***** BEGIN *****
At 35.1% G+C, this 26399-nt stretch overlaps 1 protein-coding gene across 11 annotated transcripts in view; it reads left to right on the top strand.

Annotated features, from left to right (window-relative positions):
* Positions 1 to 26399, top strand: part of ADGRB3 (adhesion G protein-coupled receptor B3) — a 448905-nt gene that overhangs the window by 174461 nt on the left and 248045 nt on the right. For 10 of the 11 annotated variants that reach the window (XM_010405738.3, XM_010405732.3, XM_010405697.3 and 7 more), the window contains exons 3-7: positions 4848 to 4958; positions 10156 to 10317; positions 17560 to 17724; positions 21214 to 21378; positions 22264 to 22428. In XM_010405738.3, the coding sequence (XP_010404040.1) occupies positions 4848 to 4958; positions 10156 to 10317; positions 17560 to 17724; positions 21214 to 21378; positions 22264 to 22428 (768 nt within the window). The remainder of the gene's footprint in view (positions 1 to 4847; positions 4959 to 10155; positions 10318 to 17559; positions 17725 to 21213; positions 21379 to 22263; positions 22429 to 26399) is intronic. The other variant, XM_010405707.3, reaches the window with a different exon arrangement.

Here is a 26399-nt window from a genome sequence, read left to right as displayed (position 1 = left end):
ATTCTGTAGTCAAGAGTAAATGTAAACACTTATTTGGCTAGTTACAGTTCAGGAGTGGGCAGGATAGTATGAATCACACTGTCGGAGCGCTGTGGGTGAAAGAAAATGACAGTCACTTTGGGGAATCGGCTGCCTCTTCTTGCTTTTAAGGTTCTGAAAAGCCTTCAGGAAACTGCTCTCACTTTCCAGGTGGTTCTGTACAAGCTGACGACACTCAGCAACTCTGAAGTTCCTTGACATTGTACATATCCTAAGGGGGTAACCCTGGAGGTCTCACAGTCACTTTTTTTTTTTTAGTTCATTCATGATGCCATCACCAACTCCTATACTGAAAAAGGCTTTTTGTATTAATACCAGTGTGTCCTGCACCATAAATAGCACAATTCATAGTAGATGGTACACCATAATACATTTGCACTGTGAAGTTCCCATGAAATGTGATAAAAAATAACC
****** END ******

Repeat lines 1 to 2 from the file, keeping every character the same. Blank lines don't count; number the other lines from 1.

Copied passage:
At 35.1% G+C, this 26399-nt stretch overlaps 1 protein-coding gene across 11 annotated transcripts in view; it reads left to right on the top strand.

Annotated features, from left to right (window-relative positions):